You can learn a lot just by listening to drummers talk about their own educational backgrounds. This month MD asks two Pro Panelists about their unique paths of instruction, the teachers who’ve been the most influential on them, and their personal philosophies of study.

 

Rich Redmond

Rich RedmondMy philosophy is that you can be creative once you get your rudiments, reading, and coordination down. They’re a springboard for your creativity.

Growing up in Milford, Connecticut, my first teacher was Jack Burgi. He taught me how to hold the sticks and got me started on reading. We worked on the Gladstone pad and later added the bass drum and a little crash cymbal.

When I ended up in El Paso, Texas, I studied with Byron Mutnick and Ricky Malachi. They took me up a notch with coordination, styles, and especially listening skills, and they turned me on to drummers to broaden my musical palette. I also studied with Larry White and Henry Vega, who helped me with classical: marimba, xylophone, and timpani.

At Texas Tech University, I studied with Alan Shinn. He encouraged me to be an all-around musician and to listen to anything and everything. He gave me access to a whole library of books and records. Since it was a smaller school, I had the great opportunity to play drums all day, every day.

I enrolled at North Texas State, and everyone knows the reputation of the teachers there. I studied with Ed Soph, Henry Okstel, Ron Fink, and Robert Schietroma. Ed Soph, in particular, helped me refine my touch and articulation. I had learned jazz coming through the back door, because at heart I’m an overeducated rock drummer. So I had the tendency to be heavy-handed, and he really rode me on my jazz combo chops, lightening my touch and focusing on the ride cymbal.

But my best teacher was the university itself, along with the town of Denton, Texas, because it was such a living, breathing organism. You learn from that environment. There were jam sessions going on twenty-four hours a day. Ninety-eight percent of your education comes from that creative community.

When I moved to Nashville, that city became my teacher because I had to learn a whole new musical language—sink or swim. Where Denton taught me how to stretch and play outside the box, Nashville taught me how to play for the song.

A teacher is there to provide insight and experience. But the student must receive it with an open mind and an open heart and then take that to the practice room and, ultimately, to the bandstand. The number-one thing is for you to have a solid work ethic and follow through.

It can be a fine line, but a teacher can also become your friend. Hopefully they’re mentoring you not just on drums, but in all areas of life.

 

Steve Smith

Steve SmithBill Flanagan, a great local Boston teacher, got me started in 1963, when I was nine years old. I studied with him until I graduated high school in ’72. He gave me an excellent foundation in reading, rudiments, swing coordination, jazz concepts, odd times, and snare drum technique.

At Berklee, between 1972 and ’75, Gary Chaffee was transformative for me. He had radical ideas and introduced me to odd groupings, alternate stickings, and unique ways of moving around the kit.

Alan Dawson was a master drumset teacher. In 1973 and ’74 we focused on independence, song form, stick control, syncopation, and improvising. During that time I also spent one week at a Stan Kenton Band Camp studying with Peter Erskine, and that too was a transformative experience. Even though Peter and I are the same age (we were both eighteen at the time), he was years ahead of me in development and an exceptional teacher.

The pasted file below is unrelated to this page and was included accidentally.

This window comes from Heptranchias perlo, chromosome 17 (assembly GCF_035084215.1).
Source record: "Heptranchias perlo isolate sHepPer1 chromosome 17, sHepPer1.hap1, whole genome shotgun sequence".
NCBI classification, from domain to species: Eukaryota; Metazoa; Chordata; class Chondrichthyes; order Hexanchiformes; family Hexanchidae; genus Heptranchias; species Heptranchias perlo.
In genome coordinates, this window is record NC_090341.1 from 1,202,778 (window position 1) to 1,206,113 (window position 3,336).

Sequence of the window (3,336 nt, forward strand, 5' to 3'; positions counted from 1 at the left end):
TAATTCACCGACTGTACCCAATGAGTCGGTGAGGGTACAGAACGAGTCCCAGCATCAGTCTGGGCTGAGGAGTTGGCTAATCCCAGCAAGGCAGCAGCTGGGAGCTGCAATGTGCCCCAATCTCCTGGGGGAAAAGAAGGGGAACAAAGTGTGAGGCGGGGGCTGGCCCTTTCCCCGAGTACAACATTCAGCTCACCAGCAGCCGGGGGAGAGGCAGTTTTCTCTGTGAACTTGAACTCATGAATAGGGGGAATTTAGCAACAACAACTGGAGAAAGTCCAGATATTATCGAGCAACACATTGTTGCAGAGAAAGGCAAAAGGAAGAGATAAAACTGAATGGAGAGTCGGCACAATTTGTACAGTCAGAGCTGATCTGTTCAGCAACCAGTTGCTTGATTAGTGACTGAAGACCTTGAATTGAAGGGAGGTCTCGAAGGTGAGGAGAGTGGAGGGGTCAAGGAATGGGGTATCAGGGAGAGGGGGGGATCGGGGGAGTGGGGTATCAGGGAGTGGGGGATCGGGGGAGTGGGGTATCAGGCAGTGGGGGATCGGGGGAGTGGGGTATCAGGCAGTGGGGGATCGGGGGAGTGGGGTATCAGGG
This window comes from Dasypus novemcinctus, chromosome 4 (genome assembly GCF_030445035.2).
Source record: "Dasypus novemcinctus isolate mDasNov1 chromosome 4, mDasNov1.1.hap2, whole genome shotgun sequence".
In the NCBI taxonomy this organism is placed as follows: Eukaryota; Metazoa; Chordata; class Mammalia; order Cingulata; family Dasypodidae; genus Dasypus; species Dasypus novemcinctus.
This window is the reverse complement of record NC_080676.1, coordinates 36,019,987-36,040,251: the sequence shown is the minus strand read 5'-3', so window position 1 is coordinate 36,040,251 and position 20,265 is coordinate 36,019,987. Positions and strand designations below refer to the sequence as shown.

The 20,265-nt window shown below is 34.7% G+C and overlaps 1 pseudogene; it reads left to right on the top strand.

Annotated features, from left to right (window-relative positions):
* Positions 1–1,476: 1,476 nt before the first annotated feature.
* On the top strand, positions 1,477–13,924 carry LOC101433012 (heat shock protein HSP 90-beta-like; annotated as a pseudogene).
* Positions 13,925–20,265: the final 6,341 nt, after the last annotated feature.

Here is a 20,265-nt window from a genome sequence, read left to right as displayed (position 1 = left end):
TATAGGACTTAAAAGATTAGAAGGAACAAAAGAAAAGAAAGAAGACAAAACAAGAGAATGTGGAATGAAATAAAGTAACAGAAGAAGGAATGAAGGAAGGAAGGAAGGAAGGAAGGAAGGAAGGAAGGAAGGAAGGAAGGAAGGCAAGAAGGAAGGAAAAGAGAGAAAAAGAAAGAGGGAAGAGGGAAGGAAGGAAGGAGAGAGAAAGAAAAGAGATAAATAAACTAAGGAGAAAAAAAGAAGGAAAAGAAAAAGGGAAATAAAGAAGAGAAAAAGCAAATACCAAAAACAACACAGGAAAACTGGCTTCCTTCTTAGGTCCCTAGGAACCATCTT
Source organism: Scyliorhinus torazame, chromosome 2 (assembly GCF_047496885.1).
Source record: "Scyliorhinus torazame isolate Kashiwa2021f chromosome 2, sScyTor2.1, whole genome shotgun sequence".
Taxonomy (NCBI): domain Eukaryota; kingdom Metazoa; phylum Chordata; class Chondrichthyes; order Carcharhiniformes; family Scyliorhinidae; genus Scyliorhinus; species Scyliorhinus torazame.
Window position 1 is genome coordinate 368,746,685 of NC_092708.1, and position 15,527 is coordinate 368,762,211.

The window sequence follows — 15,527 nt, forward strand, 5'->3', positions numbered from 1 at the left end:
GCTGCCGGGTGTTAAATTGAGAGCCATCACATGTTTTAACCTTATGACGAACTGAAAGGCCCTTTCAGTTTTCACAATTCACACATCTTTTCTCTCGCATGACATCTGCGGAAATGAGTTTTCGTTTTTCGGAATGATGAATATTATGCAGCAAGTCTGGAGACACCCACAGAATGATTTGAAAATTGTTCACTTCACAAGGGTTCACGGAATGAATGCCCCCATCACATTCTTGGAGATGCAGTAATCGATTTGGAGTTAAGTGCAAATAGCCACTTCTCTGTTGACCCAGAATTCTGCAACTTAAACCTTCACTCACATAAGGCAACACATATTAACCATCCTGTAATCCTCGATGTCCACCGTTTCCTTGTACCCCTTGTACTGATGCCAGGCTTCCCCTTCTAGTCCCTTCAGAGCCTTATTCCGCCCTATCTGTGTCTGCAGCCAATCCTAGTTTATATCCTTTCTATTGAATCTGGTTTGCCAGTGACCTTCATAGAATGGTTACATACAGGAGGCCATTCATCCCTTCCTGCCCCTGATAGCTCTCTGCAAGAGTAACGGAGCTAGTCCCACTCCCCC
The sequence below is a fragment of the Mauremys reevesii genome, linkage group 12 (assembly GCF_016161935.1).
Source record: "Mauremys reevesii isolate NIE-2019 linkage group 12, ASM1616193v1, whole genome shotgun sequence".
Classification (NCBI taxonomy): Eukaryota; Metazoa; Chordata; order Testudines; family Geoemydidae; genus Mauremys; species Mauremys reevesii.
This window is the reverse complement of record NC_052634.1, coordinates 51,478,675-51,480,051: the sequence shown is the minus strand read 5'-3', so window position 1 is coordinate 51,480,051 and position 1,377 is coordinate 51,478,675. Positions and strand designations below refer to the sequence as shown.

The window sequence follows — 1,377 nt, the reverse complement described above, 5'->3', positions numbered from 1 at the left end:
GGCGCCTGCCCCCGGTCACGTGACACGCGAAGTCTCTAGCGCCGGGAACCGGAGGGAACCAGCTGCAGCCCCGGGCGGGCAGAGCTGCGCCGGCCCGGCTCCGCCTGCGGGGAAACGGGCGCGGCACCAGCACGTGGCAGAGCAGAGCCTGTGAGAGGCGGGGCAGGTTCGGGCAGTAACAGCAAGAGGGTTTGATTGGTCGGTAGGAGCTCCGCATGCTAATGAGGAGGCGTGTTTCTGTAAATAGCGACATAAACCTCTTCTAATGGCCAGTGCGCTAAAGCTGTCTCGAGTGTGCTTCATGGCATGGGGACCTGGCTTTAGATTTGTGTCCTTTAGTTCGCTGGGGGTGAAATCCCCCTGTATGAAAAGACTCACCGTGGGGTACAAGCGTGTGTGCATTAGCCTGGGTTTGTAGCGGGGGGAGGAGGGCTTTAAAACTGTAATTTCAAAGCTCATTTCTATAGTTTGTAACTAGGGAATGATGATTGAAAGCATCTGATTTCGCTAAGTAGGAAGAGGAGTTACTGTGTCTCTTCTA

Fred Gruber, who I studied with between 1990 and 2000, was the ultimate teacher in fine-tuning all the technical components of drumset playing, along with being grounded in the underlying swing pulse and an organic approach.

Pete Magadini also was a great teacher, and in the late ’80s I learned volumes from him about polyrhythms.

In 2002 Karuna Moorthy, an excellent teacher and tavil player from South India, introduced me to Indian rhythms and South Indian rhythm theory and philosophy.

Since 2003, I’ve continued studies with Zakir Hussain, the greatest living tabla player and, in my opinion, the greatest living drummer on the planet. Studying and playing with Zakir is pure rhythmic PhD and beyond.

My basic education philosophy is twofold. One, it’s advantageous to study with good teachers, simply put. On the other side, I’m constantly analyzing and reanalyzing my own technique and observations of my own playing and other drummers’ playing in order to improve the ability to teach myself. At the end of the day, you have to teach yourself.

But along the way, you need expert advice and feedback about how you’re doing. By saying I teach myself, I am not advocating never taking lessons. But you have to teach yourself through your own knowledge and powers of observation. The challenge is, how deeply can you analyze what you do?

In one case, I did seek out a teacher. Because he was looking for me! Peter Erskine called and said, “Do you know Freddie Gruber? Well, he’s looking for you!” Freddie had seen my video and said, “This drummer’s got a lot of potential, but he’s getting in his own way. I can help.” When I finally met him, we went up to my hotel room and within five minutes he had given me my first lesson. Right away I could see that he knew what he was talking about. It was about the balance point of the sticks. It helped me immediately.

The more I study and play, the more I’m able to teach myself. But you have to know the difference; you have to have many perspectives to make choices. As Freddie said, “If you don’t know the difference, what’s the difference?”